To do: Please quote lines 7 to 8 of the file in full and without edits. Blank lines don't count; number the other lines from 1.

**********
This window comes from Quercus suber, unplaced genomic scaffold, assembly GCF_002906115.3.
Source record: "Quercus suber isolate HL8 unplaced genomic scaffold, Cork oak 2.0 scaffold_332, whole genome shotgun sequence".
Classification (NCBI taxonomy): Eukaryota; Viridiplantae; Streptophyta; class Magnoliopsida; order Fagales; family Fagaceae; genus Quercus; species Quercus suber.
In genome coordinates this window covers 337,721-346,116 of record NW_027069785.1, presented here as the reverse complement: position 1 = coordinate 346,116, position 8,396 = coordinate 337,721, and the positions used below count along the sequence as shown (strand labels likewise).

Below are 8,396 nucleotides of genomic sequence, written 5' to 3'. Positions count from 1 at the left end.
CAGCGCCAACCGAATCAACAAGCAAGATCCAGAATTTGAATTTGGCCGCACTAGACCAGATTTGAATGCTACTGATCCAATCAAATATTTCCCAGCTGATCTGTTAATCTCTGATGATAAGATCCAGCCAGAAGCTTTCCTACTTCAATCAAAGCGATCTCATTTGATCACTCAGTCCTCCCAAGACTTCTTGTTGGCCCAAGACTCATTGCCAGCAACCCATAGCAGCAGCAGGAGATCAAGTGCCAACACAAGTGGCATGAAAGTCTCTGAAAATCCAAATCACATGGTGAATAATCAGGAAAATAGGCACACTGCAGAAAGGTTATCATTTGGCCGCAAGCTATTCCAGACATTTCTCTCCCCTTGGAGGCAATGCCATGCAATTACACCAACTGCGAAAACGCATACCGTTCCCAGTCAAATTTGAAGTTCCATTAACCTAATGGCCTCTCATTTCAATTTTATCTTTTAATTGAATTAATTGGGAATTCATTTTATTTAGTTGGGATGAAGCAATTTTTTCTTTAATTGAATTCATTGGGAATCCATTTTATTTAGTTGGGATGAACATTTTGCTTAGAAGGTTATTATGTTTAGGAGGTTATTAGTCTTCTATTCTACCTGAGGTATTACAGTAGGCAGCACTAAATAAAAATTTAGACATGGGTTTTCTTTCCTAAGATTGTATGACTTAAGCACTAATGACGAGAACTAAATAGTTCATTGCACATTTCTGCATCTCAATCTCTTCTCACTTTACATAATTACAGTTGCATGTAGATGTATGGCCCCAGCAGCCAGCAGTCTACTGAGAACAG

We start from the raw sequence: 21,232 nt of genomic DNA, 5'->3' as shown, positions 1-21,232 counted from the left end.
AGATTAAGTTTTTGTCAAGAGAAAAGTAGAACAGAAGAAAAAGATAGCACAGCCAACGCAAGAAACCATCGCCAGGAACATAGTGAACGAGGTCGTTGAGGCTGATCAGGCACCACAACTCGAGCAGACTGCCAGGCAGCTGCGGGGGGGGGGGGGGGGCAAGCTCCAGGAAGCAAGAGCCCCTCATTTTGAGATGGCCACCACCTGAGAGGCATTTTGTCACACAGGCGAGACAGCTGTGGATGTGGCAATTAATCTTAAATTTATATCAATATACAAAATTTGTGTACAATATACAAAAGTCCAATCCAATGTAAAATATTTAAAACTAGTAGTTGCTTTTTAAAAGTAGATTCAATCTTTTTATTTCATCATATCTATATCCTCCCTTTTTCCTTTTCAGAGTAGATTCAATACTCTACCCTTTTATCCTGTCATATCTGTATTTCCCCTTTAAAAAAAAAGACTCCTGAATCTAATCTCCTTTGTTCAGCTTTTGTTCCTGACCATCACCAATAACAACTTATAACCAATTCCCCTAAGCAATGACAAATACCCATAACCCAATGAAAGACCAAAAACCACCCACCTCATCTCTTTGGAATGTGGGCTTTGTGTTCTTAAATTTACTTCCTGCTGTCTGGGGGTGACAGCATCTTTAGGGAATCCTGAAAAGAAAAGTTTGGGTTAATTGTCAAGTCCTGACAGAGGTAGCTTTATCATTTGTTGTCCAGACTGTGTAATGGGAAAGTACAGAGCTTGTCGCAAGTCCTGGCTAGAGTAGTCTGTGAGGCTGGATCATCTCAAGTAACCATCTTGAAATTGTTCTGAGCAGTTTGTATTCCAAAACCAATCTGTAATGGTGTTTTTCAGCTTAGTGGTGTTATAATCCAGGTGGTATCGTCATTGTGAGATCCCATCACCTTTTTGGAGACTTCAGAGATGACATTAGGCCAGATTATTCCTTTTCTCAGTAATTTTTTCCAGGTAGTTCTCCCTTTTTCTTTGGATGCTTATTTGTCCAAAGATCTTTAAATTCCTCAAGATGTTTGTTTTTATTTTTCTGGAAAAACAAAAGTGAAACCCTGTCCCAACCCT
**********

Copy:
We start from the raw sequence: 21,232 nt of genomic DNA, 5'->3' as shown, positions 1-21,232 counted from the left end.
AGATTAAGTTTTTGTCAAGAGAAAAGTAGAACAGAAGAAAAAGATAGCACAGCCAACGCAAGAAACCATCGCCAGGAACATAGTGAACGAGGTCGTTGAGGCTGATCAGGCACCACAACTCGAGCAGACTGCCAGGCAGCTGCGGGGGGGGGGGGGGGGCAAGCTCCAGGAAGCAAGAGCCCCTCATTTTGAGATGGCCACCACCTGAGAGGCATTTTGTCACACAGGCGAGACAGCTGTGGATGTGGCAATTAATCTTAAATTTATATCAATATACAAAATTTGTGTACAATATACAAAAGTCCAATCCAATGTAAAATATTTAAAACTAGTAGTTGCTTTTTAAAAGTAGATTCAATCTTTTTATTTCATCATATCTATATCCTCCCTTTTTCCTTTTCAGAGTAGATTCAATACTCTACCCTTTTATCCTGTCATATCTGTATTTCCCCTTTAAAAAAAAAGACTCCTGAATCTAATCTCCTTTGTTCAGCTTTTGTTCCTGACCATCACCAATAACAACTTATAACCAATTCCCCTAAGCAATGACAAATACCCATAACCCAATGAAAGACCAAAAACCACCCACCTCATCTCTTTGGAATGTGGGCTTTGTGTTCTTAAATTTACTTCCTGCTGTCTGGGGGTGACAGCATCTTTAGGGAATCCTGAAAAGAAAAGTTTGGGTTAATTGTCAAGTCCTGACAGAGGTAGCTTTATCATTTGTTGTCCAGACTGTGTAATGGGAAAGTACAGAGCTTGTCGCAAGTCCTGGCTAGAGTAGTCTGTGAGGCTGGATCATCTCAAGTAACCATCTTGAAATTGTTCTGAGCAGTTTGTATTCCAAAACCAATCTGTAATGGTGTTTTTCAGCTTAGTGGTGTTATAATCCAGGTGGTATCGTCATTGTGAGATCCCATCACCTTTTTGGAGACTTCAGAGATGACATTAGGCCAGATTATTCCTTTTCTCAGTAATTTTTTCCAGGTAGTTCTCCCTTTTTCTTTGGATGCTTATTTGTCCAAAGATCTTTAAATTCCTCAAGATGTTTGTTTTTATTTTTCTGGAAAAACAAAAGTGAAACCCTGTCCCAACCCT